Q. Until recently I had always been under the impression that a "certified financial planner" was "certified" by some financial member association or government agency that a dishonest and/or unethical practitioner would be held accountable. But the best I can ascertain is the "certification" really only indicates some level of educational credits.
Would you please give the names and addresses of any institutions or government agencies that unethical financial planners could in any way be accountable to for their actions?
---D. C., Mesquite, TX
A. If you have a grievance, get in touch with the International Board of Standards and Practices for Certified Financial Planners, Inc. at 1660 Lincoln Street, Suite 3050, Denver, Colorado, 80264 or call them at 303-830-7543.
Becoming a CFP is a not casual thing like "some level of educational credits". It requires that you take a course of study that generally requires about two years, pass a ten hour examination, have work experience in the field of financial planning, and agree to uphold the organizations' code of ethics. This is significantly more demanding that passing the tests for becoming a stock broker or other financial sales designations such as Certified Life Underwriter.
One indication that the program has some effect comes from a recent issue of Robert Veres' newsletter, "Inside Information". Mr. Veres reports on developments in the financial planning profession and has been known to take a magnifying glass to ungainly warts on his subject. I believe his reporting is insightful and even handed. In his July/August issue he compared NASD disputes that went to arbitration in the brokerage industry--- some 6,058 in 1995 with a total of 54 NASD disputes tracked by the CFP Board in the same year. While the dispute ratio was one for every 86 brokers ( using a very large 520,000 figure for the number of brokers) it was only one in 600 for the CFPs and he believes it would be less than one in a thousand for fee-only advisors.
"The lesson bears repeating", he writes, "as you eliminate the incentives to lie, cheat and steal, then people tend to do these things less often." Less often is not the same as "never"--- but the odds favor the certified planners.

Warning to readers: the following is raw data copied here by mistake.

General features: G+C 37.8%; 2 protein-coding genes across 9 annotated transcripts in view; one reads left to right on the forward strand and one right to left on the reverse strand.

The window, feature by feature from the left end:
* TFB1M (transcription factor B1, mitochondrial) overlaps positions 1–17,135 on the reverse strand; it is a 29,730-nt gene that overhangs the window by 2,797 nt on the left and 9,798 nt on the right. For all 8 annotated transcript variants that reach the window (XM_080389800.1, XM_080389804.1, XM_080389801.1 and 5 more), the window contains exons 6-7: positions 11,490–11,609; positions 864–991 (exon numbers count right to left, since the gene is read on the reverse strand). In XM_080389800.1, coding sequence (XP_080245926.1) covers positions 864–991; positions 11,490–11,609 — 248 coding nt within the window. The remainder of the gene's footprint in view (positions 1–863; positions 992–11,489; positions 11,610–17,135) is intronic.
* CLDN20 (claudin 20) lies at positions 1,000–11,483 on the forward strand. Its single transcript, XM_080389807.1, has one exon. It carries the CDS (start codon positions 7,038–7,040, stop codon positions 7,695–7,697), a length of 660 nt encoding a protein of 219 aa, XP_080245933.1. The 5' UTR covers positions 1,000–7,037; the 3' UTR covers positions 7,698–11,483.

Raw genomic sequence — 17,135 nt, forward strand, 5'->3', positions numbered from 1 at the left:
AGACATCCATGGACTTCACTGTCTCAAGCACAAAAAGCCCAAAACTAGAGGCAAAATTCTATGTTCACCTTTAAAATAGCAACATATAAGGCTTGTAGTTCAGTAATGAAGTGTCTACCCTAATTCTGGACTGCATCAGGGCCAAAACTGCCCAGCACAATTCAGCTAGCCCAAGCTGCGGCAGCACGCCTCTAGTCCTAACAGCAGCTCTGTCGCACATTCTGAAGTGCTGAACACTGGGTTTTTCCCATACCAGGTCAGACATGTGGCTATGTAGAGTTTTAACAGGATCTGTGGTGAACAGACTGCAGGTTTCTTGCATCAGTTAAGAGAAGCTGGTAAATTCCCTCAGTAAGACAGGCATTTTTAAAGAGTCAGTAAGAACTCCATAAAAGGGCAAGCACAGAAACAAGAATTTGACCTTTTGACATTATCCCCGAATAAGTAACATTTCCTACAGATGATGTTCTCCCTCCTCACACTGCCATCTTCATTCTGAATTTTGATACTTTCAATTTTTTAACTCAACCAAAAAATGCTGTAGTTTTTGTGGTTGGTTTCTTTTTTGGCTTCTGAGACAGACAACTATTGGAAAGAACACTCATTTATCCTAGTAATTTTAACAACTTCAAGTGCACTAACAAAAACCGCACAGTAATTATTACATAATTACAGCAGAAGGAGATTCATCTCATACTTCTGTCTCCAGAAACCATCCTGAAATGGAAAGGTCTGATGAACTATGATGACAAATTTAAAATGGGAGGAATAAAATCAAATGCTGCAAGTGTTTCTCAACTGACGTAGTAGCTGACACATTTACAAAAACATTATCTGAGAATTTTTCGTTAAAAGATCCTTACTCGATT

Q. Please tell me why it is a good idea for Columbia Healthcare employees to participate in the Employee stock purchase plan instead of just buying the stock through a brokerage firm? I do understand that you get to buy it for a discounted rate, but they are holding your money for six months before they purchase shares of stock. Somehow I know it has to add up but I cannot see how it is an advantage for the employee. With Columbia being America's largest health employer, I am sure many readers would be interested.
---S.F., Dallas, TX
A. Many companies have employee stock purchase plans and for reasons that totally escape me, employees are often suspicious of them. Here's what the Columbia plans does: it makes painless automatic deductions from your paycheck and accumulates them over a six month period; it buys shares for you at no commission cost and at a 15 percent discount from the market price; and it takes the lower of two market prices from the beginning or end of the period. If the stock rose 20 percent a year, like clockwork, this would be the equivalent of an additional 10 percent price break on your purchases every six months. In addition, even if you saved $100 a month and accumulated $600, your purchase would be for an odd lot at a punitive brokerage expense.
Meanwhile, the only cost to you is that you lose the interest you might earn over the six months. On average you lose about 3 months of interest on the final sum invested or something in the vicinity of 0.75 percent. I think that's a very small price to pay for an automated investment plan that always gets you a sweet price.
What does the company get? Some cash "float" while the money accumulates; a growing and relatively stable base of shareholders; and increasing recognition from shareholder/employees that a profitable company is a good thing.
Scott Burns is the retired Chief Investment Officer of AssetBuilder, the creator of Couch Potato investing, and a personal finance columnist with decades of experience.